Rome and the Jews at
Rome and the Jews at the Times of the Ghetto, Serena Di Nepi, University of Rome La Sapienza.
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By establishing ghettos in the Papal States, in 1555 Pope Paul IV marked a milestone in the history of Italian Jews. In spite of the fact that the segregation in Rome came nearly 40 years after the Venetian decree on the settlement of Jews in the laguna (1516) and 9 years after a similar one that was issued in Ragusa (today Dubrovnik, 1546), it was only thanks to the Pope intervention that the experiment became a successful model.
In the following centuries, a little at a time, Italian States in central and northern areas of the peninsula established new ghettos, the last one in 1783 in Corregio.
Meanwhile, Southern Italy, Sicily and the Duchy of Milan, under direct Spanish rule, took a different route and decided to expel the Jews from their territories: first, in 1493 from Sicily; then in 1541 from the kingdom of Naples and at last in 1596 from Milan.
In recent years, many scholars have considered the history of Jews in Italy and segregation during the Early Modern period from multiple perspectives. As a result, the phenomenon of the ghetto, which was undoubtedly the most characteristic and significant experience of the period, is investigated “beyond” and “through” the walls.
The well-known history of discrimination, marginalization, and the ongoing pressure of Catholic proselytism can now be superimposed on a narrative full of nuances, at the center of which are the strained relations between Christians and Jews, as well as the many individual stories through which they materialized.
This seminars focuses on the ghetto of Rome and Roman Jewry throughout the centuries of Counter-Reformations. I would like to shed light on the intertwined history of the Judei and the Urbs as well as on the unique identity developed by Roman Jews.
As one of the oldest communities of the Jewish diaspora and the oldest still in existence, Roman Jews negotiated their terms with the outside world and the powers that represented worldwide the debacle of Judaism and the Jewish land. At the same time, they defined themselves vis-à-vis other Jews whose influences and belief had developed in different parts of the world. A frequently cited example of this attitude is the rejection by Roman rabbis of some of the rulings in Babylonian Talmud of which they obtained adaptations for the “B’nei Romi”.
The Roman ghetto lasted three centuries. Dr. Di Nepi will focus on the establishment of the ghetto, in 1555, in the first month of the pontificate of Paul IV Carafa,when Catholics were still quarreling in Trento on their future and when the last battles of the wars in Italy still raged.
Whatever the Pope’s goal and motivations could have been, the ghetto represented an alternative to the Iberian expulsion and a way to keep Jews within the Christian society.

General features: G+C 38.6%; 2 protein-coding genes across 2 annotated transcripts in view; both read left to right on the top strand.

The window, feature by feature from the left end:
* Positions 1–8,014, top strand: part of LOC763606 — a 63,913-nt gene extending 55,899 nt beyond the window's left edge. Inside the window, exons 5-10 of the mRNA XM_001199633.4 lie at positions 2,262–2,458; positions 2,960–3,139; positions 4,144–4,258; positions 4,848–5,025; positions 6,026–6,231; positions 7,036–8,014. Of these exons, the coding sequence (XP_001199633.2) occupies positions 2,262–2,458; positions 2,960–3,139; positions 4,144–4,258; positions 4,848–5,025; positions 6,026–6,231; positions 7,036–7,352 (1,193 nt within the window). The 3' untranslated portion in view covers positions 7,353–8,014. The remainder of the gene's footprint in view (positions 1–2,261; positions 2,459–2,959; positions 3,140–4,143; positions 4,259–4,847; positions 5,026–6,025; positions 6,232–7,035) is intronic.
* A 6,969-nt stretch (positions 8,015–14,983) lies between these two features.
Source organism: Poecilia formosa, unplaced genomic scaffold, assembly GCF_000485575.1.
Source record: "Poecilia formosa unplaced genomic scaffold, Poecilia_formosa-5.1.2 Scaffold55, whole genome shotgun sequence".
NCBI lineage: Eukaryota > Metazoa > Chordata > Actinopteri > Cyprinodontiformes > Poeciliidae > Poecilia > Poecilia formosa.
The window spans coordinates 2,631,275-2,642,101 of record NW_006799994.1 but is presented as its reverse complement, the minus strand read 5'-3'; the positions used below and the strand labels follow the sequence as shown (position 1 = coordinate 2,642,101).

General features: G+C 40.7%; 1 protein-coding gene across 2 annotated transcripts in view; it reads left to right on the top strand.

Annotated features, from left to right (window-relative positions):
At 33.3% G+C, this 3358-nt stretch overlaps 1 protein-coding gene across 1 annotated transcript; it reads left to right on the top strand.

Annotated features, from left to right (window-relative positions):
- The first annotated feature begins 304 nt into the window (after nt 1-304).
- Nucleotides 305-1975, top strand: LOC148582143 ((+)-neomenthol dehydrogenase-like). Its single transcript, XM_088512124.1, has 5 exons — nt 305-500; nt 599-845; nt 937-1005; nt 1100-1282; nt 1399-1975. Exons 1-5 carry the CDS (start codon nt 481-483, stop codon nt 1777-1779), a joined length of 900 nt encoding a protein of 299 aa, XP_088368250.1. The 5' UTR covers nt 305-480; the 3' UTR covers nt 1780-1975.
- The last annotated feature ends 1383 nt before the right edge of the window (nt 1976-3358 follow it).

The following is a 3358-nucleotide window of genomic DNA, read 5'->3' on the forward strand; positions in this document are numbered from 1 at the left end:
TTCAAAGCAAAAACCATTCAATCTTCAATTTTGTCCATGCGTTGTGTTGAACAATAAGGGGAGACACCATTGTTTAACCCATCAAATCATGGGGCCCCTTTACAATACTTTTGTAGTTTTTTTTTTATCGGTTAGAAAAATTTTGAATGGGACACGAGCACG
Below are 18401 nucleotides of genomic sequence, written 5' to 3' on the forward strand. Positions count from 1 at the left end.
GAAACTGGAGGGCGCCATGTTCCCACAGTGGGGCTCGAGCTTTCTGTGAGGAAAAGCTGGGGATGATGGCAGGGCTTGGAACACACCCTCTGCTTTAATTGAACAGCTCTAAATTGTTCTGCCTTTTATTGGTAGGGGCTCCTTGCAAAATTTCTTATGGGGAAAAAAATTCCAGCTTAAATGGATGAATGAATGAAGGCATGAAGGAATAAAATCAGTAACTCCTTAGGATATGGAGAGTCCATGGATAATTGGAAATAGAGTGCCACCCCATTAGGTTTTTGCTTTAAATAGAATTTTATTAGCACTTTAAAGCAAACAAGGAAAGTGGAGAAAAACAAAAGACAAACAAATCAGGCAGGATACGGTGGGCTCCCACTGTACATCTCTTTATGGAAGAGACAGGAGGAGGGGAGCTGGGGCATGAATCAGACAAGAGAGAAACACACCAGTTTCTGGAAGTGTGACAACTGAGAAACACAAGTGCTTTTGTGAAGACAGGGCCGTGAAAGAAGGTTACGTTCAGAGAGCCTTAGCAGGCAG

The presentation will conjure daily life in the ghetto characterized by hardship and poverty but also by a diverse social fabric. The social pyramid was among the pillars of the Jewish society. Rich and powerful families experienced segregation differently from the poor: they were used to travel and to spend time out of the ghetto for business, were in good relationships with Christian authorities, with the aristocracy and the clergy. The relationship between Roman Jews and Rome took shape through this class structure and the continuous Jewish-Christians interaction that occurred in many forms and places.
An expert of the history of the Jewish Community of Rome before and during the ghetto era, Serena Di Nepi received her PhD in Early Modern History in 2007 from the University of Rome La Sapienza.
From February 2011 to January 2014, Dr. Di Nepi has been Adjunct Professor in Early Modern History at the Department of History, Cultures, Religions at La Sapienza. In December 2015 she become Assistant professor of Early Modern History and a member of the history doctoral program committee at La Sapienza. Together with Prof. Marina Caffiero, she is designing the first Italian advanced specialization course in Jewish history.
Dr. Di Nepi’s curatorial work includes the exhibitions on the history of Italian Judaism at the National Museum of Italian Judaism in Ferrara (MEIS, 2013); and the exhibition dedicated to the late Chief Rabbi of Rome, Elio Toaff at The Jewish Museum of Rome (2015).
She has been member of the Scientific Committee of MEIS between 2011 and 2015. In 2015 she was nominated member of the Board of Trustees of the Center for Contemporary Jewish Documentation in Milan and of Jewish Museum of Rome. Since 2016 she is also a member of the board of the National Italian Jewish Heritage Foundation.
Dr. Di Nepi represents the Jewish Community of Rome in the international research group on the Jewish library looted by the Nazis in 1943. The project is supported by a partnership with the World Jewish Congress and the Presidency of the Council of Ministers of the Italian Republic.